Real life Confession from @BOOGERSANDLIPSTICK
The last 10 years of my working life have consisted of tasks such as research, scheduling, crewing, budgeting and a lot of thorough communication. Adapting well to change, having a strong attention to detail and being a “people-person” are skills that have helped me achieve success. Since my very first week as a mom, I realized how handy these skills were going to be. They honestly translate very well to parenting. It shouldn’t be surprising; my crews have teased me in the past that I was like the “set mom” long before I even had kids. Each shoot is like my little baby as we nurture it through pre-production, and when I am on set? I’m there to make sure everyone has everything they need… including food in their bellies. I know who’s a vegetarian and who has a nut allergy and I’m the most likely candidate to have packed the first aid kit.
With a couple of years doing the work-and-be-mommy dance, I’ve come to realize that being a mom has also made me better at my job. I’m older, wiser, and no project will ever be more challenging than raising two human beings. But the real bitch of it all? Being a mom is the very thing that holds me back. Sure, I’d like to think I’m Super Woman and I can do it all but the cruel truth is that my family is my kryptonite.
In my not so distant past (who am I kidding, it was awhile ago) when my husband and I were dating and kid-free, we had a debate about greatness. Greatness. We were young and both starting our careers. I had so much determination and eagerness in me. The grind was the norm, and I liked it. Long days and hard work were welcomed. I can remember it so clearly; we were sitting in a diner in Manhattan talking about what we both wanted to do with our jobs, what we wanted to “be”. It was my husband’s opinion that only a very few people in this world will be great at what they do. My head was so in the clouds that I disagreed and even got upset over the conversation, as if he was flat out telling me that I couldn’t be a great producer, or director or whatever the hell else I was dreaming up at the time. But I understand. Now, more than ever, do I understand.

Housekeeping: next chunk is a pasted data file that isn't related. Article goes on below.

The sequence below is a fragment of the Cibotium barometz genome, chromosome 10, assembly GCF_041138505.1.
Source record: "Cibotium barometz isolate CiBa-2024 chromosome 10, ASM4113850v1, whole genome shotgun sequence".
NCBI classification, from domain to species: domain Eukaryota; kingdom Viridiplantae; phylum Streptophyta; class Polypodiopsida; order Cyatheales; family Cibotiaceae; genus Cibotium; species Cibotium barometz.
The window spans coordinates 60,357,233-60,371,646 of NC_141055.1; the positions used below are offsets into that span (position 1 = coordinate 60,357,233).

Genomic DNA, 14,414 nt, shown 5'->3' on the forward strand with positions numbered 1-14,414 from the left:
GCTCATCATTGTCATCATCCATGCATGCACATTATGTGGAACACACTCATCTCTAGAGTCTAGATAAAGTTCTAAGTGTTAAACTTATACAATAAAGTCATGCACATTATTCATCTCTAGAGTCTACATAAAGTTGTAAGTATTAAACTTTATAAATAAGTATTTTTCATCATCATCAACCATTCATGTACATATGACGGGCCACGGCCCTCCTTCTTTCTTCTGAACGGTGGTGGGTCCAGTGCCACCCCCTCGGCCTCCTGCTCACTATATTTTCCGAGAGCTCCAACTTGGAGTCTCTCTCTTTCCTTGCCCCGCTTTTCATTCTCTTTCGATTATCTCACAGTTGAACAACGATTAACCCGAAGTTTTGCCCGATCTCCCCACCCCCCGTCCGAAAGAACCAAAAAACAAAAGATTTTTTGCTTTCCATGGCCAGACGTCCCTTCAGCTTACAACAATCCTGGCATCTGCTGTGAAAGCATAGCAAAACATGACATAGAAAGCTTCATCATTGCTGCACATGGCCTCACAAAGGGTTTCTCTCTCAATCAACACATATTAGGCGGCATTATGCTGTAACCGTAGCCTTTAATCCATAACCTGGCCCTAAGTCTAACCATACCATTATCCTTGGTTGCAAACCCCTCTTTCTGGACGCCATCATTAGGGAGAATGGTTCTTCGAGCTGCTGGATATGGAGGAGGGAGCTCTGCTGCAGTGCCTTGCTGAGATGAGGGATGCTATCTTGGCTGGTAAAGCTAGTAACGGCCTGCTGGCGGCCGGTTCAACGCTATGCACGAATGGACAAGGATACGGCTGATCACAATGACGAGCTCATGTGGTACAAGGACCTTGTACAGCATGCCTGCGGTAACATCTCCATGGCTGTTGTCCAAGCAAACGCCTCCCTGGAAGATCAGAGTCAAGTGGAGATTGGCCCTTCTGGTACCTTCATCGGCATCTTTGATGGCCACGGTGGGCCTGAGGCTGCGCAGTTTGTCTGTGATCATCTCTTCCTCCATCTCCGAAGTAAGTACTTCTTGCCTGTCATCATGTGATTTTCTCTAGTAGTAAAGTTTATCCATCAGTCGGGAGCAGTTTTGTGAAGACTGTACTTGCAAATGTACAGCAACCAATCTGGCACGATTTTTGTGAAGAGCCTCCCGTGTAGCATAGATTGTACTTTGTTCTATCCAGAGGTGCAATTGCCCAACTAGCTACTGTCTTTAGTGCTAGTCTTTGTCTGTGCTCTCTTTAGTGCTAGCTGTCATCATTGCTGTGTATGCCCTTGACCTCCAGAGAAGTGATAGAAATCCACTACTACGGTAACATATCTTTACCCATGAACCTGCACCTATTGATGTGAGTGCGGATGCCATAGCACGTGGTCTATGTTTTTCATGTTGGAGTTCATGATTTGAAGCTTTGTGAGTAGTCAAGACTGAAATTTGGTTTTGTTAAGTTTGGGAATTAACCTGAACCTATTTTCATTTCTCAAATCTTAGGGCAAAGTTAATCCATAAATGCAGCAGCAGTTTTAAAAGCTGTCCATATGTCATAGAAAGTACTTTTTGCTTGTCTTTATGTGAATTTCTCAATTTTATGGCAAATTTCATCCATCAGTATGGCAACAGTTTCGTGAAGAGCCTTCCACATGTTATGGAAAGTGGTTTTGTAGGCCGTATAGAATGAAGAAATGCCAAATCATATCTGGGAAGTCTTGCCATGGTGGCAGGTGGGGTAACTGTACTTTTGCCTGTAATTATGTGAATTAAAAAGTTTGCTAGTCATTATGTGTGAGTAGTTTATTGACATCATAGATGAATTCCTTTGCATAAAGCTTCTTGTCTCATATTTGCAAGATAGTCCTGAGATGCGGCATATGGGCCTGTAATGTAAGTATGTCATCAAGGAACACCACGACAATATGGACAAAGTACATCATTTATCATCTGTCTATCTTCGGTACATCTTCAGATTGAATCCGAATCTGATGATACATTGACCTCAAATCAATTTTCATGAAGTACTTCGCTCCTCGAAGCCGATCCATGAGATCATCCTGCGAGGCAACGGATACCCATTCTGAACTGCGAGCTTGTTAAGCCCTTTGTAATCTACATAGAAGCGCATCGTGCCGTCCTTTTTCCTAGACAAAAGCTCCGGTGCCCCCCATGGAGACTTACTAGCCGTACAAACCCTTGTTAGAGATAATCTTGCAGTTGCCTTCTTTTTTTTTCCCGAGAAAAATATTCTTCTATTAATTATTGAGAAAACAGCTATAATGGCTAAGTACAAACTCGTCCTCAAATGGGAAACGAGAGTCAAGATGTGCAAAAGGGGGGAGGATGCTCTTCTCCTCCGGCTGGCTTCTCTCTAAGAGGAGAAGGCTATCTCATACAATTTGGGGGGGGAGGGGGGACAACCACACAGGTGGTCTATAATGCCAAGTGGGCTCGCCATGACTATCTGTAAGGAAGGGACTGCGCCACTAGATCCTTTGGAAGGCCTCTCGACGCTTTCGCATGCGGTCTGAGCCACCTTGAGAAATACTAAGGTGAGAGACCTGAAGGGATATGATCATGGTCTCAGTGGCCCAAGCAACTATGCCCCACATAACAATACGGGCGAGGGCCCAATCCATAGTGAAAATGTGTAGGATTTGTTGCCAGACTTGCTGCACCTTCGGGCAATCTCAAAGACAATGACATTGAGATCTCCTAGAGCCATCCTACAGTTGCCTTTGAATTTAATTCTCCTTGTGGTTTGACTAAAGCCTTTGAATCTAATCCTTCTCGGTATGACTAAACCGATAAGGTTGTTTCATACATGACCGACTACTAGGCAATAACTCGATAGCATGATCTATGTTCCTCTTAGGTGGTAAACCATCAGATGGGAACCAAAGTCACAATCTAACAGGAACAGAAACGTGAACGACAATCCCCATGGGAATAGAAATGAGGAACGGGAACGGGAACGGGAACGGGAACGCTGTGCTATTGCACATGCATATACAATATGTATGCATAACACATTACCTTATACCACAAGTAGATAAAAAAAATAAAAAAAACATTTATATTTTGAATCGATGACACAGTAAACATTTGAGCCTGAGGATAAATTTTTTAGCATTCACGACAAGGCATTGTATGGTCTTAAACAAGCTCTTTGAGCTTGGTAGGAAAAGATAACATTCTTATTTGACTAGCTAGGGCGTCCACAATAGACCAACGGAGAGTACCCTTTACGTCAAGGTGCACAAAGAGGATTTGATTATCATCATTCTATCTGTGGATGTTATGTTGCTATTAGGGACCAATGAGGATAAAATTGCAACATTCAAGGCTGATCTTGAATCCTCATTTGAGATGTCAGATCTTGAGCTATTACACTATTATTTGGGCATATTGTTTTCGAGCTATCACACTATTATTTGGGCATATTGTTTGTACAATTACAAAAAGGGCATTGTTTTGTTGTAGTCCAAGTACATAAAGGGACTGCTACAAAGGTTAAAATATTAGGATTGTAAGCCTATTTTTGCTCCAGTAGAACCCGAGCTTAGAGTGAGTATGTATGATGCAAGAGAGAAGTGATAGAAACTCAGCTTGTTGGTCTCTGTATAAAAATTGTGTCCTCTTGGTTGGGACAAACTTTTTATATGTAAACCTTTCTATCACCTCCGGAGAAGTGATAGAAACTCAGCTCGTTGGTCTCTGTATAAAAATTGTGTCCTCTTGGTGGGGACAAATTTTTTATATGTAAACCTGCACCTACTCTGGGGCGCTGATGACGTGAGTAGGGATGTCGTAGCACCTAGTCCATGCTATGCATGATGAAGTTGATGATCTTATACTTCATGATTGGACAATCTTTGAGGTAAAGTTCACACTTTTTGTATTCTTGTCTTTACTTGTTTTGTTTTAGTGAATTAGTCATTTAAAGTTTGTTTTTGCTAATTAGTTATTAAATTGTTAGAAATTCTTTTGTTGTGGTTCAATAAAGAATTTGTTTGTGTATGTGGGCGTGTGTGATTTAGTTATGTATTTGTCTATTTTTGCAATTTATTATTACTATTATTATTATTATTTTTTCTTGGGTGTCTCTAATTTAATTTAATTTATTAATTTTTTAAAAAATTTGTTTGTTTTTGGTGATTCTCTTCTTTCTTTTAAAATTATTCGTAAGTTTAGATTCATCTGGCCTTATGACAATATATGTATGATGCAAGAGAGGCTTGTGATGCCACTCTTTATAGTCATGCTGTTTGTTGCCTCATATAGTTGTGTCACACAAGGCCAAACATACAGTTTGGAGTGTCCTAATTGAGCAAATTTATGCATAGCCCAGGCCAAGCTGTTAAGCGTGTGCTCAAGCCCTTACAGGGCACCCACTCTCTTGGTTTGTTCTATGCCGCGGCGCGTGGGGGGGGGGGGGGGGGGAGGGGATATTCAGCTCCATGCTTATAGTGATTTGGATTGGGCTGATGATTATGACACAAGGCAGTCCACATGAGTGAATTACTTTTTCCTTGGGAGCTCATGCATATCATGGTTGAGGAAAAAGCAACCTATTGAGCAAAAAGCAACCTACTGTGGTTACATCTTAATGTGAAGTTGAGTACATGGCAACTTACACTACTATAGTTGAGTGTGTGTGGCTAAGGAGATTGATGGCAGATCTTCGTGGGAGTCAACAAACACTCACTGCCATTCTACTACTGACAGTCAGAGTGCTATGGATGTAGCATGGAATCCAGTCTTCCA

So, at the risk of upsetting my boss, let me be frank with you: I’m never going to be great at my job. There’s a checklist of things that would need to be done in order to achieve greatness in my field and most all of them would require me neglecting my personal life. The problem with my personal life however is that it now includes other… persons. Of course, there are times where my nose is in my phone reading work emails with my baby on my hip or I might have to hop on the computer while the kids are home to make a call sheet, but these aren’t the sacrifices I’m talking about. I understand that I’m never truly “off the clock” with the career I chose, and that’s OK because I’ve become very crafty with my schedule and multitasking. I may even be required to travel occasionally and spend a night or two away from my family, but I will never pursue a career goal that would leave them completely in the dust.
I have these moments when I think about my future. For a split second I start to dream about what I can “be” before I quickly remember that I’m not living life alone anymore. As my wheels turn, I start to even question how much longer I can keep my current profession because it demands a lot from me at unpredictable times. And I won’t lie to you; that really bums me out. I found something that I love to do and maybe I won’t ever be “great” but I think I’m damn good at it, and I may need to let it go one day. That sucks.
But see, I have this really great thing that helps me cope with ugly thoughts like that: I’m a mom. Someone calls me momma and mommy and it makes my heart melt every time I hear their little voice say it. I need to work. Sure, we need the income to support ourselves and send the kids to college, yada, yada… but I really do need work in my life. I learned that about myself. It keeps me sane and it keeps me whole but I’m not dreaming up the perfect job anymore. I’m living life in the moment, enjoying the family that my husband and I made (we made them! Are you kidding? That’s still so baffling!) and no career accomplishment could ever top that! Deal with it, boss.